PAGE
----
Rhino conservation in a climate crisis

Photo of two white rhinos.

As I write this, the 27th Conference of the Parties to the United Nations Framework Convention on Climate Change – known to all reasonable people as ‘COP27’ – is kicking off in the Egyptian city of Sharm el-Sheikh. Meanwhile, the Intergovernmental Panel on Climate Change (the IPCC) has been releasing its eagerly-awaited 6th Assessment Report this year – the first major assessment of the climate crisis since 2013. The summary report for the 6th Assessment will be released in the next few months and is likely to be sobering reading.

All of this brings the great environmental challenges of our times, the climate crisis and, arguably even greater, the biodiversity crisis, front and centre in our minds. It is important to reflect on the current and potential impacts of these crises on rhinos. East Africa, home to some of our favourite rhinos as well as many humans, has been enduring its worst drought in 40 years – the lives of many species have been lost. Rainfall patterns in Southern Africa have been similarly disrupted in recent years. And if changes in the Asian monsoons become commonplace, it is not only human societies that have depended on that annual cycle for centuries that may be severely affected, but also the ecology of the great north Indian river plains; the ‘Terai Arc’ is, after all, grassland, which can change very quickly, and if that happens then the fate of the Greater one-horned rhinos will be uncertain.

But, it is also important to reflect on the contribution that rhino conservation makes to mitigating these global challenges. Last year, UN expert panels on climate change and on biodiversity released a key report highlighting the great interconnectivity between our planet’s climate and biological systems. Damaging one system harms the other, but conversely, supporting one system helps steady the other. Healthy ecosystems not only help protect us against climate and other impacts, but they help reduce the frequency and severity of those impacts in the first place. As it says in Save the Rhino’s own mission statement – ‘to thrive, both rhinos and people [locally and globally] need a world that is healthy, diverse and resilient’.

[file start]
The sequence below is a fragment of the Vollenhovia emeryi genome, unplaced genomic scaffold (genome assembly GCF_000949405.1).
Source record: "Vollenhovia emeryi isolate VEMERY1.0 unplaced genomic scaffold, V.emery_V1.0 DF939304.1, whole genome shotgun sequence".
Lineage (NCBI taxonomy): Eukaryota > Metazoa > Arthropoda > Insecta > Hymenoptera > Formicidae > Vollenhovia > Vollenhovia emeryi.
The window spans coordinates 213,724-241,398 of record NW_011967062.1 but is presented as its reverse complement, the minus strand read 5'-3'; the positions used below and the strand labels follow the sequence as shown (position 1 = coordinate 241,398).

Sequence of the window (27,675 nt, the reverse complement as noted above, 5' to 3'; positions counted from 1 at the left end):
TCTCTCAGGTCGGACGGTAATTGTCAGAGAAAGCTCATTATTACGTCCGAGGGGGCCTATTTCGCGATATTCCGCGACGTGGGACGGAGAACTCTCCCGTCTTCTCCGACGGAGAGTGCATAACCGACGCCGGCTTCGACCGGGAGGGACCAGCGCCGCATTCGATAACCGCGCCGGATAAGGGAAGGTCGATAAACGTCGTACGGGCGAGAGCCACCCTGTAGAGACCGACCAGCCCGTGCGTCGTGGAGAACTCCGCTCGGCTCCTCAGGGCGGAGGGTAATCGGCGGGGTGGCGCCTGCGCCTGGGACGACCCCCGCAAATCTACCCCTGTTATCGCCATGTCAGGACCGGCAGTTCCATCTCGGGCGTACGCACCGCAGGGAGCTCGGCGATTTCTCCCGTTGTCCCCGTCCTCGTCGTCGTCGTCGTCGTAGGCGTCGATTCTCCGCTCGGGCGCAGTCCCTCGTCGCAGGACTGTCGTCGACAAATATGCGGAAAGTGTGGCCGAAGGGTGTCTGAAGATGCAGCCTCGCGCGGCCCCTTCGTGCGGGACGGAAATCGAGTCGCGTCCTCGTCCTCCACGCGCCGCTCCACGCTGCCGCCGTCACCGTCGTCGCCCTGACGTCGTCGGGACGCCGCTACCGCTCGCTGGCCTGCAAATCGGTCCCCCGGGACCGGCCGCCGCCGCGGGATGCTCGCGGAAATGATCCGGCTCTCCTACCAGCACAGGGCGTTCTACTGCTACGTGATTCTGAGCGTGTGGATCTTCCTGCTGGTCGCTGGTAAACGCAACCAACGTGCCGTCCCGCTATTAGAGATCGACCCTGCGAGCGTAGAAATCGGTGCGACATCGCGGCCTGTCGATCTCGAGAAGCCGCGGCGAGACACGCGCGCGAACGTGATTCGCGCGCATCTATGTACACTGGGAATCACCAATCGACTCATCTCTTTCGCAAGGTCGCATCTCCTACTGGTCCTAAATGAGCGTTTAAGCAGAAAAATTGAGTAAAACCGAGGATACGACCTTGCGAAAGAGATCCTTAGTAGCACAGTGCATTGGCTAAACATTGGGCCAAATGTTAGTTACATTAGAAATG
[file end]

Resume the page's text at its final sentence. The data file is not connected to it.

Much research (including this recent paper from Oxford University) shows that one of the best ways of conserving our big ecosystems is to pick our favourite ‘umbrella species’ – in our case, rhinos, but any large animal that needs a lot of habitat, tigers, whales, elephants – and conserve it with everything we’ve got. Inger Anderson, the head of the UN Environment Programme, put it very well earlier this year – ‘nature can be our saviour, but only if we save it first’.

But of course, that’s not the only reason we save rhinos. Most of us don’t fall in love with these amazing animals because we recognise their value as umbrella species, nor do we marvel at Asian forests and African plains because we understand their role in mitigating climate change. We work to protect them because they are magnificent. In the end, wildlife conservation is not only about maintaining the health of the planet for our own survival and wellbeing, vital though that is – it is about hanging on to some of the beauty and wonder of what, for us, is our truly unique home.

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